Carbon outwelling across the shelf following a massive mangrove dieback in Australia: insights from radium isotopes

Mangrove soil carbon stocks are known to decrease following forest loss due to respiration and enhanced soil CO2 emissions. However, changes in carbon outwelling to the coastal ocean due to mangrove forest disturbance have not been considered. In December 2015, an extremely large mangrove dieback event (∼7000 hectares, spanning 1000 km of coastline) occurred in the Gulf of Carpentaria, Australia. To assess the effect this dieback event had on carbon outwelling, we used radium isotopes and dissolved carbon measurements (dissolved organic carbon, DOC, dissolved inorganic carbon, DIC, and total alkalinity, TAlk) to estimate cross-shelf carbon transport from living and dead mangrove areas and to calculate the carbon losses from living and dead forest soils via SGD. Radium distributions imply cross shelf eddy diffusivity of 107.5 ± 26.9 and 104.6 ± 23.9 m−2 s−1 from dead and living areas and radium water ages reveal that mangrove carbon reaches 10 km offshore within 7 days. Outwelling rates from living and dead areas were explained by soil carbon losses via SGD. This study suggests a decrease in carbon outwelling to the ocean from dead forest areas compares to living areas by 0–12% for DOC, 50–52% for DIC and by 37–51% for TAlk ∼8 months after the dieback event occurred. Changes to oceanic carbon outwelling rates following mangrove loss are likely driven by a gradual depletion of carbon stocks from the sediment profile.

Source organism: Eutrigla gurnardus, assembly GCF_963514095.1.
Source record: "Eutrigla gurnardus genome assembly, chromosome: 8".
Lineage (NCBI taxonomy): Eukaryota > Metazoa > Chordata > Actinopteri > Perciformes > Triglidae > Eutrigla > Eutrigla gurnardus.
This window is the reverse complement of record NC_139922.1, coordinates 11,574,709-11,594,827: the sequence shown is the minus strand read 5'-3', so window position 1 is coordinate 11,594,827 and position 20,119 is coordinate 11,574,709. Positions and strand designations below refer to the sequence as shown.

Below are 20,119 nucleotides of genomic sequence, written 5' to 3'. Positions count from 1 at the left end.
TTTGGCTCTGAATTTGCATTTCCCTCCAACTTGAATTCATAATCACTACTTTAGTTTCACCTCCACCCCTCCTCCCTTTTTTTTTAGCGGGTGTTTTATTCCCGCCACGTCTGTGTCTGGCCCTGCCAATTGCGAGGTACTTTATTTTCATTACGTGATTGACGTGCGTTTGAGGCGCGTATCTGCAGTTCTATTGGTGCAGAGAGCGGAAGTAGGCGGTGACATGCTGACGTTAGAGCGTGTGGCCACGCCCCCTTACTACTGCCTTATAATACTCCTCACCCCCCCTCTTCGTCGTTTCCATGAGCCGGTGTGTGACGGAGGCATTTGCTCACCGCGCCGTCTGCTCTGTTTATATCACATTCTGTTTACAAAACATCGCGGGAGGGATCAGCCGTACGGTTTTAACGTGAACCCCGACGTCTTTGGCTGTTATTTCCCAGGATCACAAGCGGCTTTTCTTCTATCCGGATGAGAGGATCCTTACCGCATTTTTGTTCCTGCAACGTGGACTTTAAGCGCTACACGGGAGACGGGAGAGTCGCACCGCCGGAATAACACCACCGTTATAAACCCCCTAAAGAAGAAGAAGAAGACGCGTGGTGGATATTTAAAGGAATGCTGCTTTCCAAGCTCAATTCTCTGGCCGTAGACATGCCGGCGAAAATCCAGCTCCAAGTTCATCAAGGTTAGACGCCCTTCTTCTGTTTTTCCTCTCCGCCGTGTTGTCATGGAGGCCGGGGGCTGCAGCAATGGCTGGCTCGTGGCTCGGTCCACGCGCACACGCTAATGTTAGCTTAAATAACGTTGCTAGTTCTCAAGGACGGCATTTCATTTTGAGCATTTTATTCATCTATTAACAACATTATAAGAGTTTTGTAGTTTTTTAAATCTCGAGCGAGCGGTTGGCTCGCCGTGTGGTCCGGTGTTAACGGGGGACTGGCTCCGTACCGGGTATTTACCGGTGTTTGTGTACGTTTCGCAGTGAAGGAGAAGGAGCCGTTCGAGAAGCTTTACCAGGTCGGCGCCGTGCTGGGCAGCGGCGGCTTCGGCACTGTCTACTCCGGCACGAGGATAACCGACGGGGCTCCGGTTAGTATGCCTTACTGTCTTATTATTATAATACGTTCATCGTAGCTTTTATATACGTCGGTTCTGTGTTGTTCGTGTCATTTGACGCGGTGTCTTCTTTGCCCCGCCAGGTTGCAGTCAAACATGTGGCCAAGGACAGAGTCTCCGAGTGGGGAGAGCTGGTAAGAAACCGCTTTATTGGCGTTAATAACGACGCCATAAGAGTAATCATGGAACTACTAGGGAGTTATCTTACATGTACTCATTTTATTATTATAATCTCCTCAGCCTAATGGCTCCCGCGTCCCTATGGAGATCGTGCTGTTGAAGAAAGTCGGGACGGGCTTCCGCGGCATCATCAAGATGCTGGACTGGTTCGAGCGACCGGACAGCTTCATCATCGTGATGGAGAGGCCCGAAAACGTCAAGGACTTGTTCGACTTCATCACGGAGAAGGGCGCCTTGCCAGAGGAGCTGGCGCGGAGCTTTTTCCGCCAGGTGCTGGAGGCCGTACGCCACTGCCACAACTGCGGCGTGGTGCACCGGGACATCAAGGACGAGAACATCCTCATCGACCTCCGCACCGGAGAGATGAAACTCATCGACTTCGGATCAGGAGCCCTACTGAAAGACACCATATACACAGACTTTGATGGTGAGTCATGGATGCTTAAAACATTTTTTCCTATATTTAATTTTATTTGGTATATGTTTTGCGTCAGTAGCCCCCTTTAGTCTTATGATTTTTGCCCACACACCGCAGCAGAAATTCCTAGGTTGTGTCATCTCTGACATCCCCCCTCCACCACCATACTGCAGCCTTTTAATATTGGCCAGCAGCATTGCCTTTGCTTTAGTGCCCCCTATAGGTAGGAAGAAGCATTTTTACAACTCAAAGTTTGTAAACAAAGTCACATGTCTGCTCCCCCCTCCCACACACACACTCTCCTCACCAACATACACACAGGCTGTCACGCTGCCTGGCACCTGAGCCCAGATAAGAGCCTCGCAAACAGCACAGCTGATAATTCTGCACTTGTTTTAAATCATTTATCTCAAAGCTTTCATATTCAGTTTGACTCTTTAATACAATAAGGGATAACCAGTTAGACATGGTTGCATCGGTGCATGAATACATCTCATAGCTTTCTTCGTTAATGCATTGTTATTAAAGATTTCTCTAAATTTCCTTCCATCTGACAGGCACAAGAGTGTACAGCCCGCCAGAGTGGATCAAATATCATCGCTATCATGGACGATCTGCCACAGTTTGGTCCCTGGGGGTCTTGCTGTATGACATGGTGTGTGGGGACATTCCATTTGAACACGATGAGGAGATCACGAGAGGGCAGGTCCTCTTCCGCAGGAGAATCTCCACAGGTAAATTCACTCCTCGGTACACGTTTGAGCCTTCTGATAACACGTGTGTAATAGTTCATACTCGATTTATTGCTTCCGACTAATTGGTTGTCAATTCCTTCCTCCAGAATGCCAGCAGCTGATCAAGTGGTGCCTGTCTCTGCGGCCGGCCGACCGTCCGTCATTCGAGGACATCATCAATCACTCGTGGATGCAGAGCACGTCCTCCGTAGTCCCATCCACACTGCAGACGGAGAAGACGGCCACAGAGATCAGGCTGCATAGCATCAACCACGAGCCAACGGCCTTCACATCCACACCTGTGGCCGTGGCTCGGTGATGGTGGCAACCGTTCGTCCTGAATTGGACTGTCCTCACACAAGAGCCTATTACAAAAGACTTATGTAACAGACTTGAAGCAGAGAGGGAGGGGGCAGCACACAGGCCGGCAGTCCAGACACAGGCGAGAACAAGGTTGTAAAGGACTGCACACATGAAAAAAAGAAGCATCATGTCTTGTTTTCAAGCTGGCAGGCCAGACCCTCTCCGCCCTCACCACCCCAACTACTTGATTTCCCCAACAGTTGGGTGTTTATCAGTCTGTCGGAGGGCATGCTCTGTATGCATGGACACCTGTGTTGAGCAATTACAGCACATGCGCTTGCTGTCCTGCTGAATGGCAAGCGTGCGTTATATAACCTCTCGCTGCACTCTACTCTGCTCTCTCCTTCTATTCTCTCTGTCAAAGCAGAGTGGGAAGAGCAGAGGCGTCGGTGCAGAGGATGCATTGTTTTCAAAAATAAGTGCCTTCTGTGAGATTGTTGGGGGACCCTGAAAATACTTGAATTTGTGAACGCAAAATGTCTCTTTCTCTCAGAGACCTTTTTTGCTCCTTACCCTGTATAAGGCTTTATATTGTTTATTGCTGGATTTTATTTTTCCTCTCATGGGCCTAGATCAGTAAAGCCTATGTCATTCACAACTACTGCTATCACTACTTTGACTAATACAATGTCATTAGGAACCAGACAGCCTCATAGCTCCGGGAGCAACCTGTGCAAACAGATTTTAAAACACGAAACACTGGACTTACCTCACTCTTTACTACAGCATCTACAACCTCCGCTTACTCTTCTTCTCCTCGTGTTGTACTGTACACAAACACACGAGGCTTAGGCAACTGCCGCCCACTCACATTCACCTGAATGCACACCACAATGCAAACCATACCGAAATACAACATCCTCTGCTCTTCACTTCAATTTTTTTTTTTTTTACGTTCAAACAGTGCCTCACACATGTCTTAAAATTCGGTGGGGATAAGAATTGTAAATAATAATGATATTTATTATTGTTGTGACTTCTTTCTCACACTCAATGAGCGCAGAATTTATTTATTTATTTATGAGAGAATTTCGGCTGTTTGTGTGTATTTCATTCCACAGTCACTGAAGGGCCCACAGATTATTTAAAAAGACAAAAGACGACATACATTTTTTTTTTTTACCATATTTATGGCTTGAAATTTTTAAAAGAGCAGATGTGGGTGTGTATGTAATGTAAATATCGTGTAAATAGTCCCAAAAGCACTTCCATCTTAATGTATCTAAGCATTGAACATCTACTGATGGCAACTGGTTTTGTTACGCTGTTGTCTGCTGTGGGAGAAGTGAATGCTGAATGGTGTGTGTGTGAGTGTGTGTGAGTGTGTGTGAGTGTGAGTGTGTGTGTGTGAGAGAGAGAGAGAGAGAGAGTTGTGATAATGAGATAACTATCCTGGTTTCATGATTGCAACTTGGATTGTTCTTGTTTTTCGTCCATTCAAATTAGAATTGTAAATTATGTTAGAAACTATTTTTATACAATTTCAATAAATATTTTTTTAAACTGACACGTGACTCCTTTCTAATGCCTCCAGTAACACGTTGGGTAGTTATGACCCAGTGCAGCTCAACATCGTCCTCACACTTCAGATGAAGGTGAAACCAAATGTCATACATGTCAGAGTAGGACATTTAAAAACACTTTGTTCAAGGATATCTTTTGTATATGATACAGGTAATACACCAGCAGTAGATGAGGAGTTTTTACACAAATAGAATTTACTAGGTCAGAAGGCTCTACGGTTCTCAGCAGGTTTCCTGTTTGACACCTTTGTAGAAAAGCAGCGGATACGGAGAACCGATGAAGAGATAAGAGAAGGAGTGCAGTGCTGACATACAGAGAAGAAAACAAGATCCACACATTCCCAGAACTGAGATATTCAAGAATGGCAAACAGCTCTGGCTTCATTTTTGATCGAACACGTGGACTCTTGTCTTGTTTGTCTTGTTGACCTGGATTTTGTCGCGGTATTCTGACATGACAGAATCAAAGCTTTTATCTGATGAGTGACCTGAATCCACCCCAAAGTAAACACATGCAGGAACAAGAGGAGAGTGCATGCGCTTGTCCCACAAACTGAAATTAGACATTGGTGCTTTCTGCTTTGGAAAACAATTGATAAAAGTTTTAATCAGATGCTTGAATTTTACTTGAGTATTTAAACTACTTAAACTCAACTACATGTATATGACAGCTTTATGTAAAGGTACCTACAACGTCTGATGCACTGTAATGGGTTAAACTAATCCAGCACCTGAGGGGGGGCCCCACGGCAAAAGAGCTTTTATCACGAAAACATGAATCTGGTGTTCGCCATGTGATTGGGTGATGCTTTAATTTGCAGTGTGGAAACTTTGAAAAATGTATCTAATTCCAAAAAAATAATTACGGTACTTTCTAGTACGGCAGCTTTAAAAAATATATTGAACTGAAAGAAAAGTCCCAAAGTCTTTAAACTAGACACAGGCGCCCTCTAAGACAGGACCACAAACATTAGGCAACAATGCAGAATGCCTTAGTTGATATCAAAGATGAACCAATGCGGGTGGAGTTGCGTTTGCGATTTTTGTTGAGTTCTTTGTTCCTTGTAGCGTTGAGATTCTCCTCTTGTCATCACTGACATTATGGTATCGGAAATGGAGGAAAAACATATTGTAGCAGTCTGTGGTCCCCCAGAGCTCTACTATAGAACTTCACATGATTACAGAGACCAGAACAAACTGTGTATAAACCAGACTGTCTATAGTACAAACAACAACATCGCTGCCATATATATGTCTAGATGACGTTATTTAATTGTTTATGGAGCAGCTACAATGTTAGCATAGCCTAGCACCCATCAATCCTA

Sippo J. Z., Maher D. T., Schulz K. G., Sanders C. J., McMahon A., Tucker J. & Santos I. R., 2019. Carbon outwelling across the shelf following a massive mangrove dieback in Australia: insights from radium isotopes. Geochimica et Cosmochimica Acta 253: 142-148. Article (subscription required).

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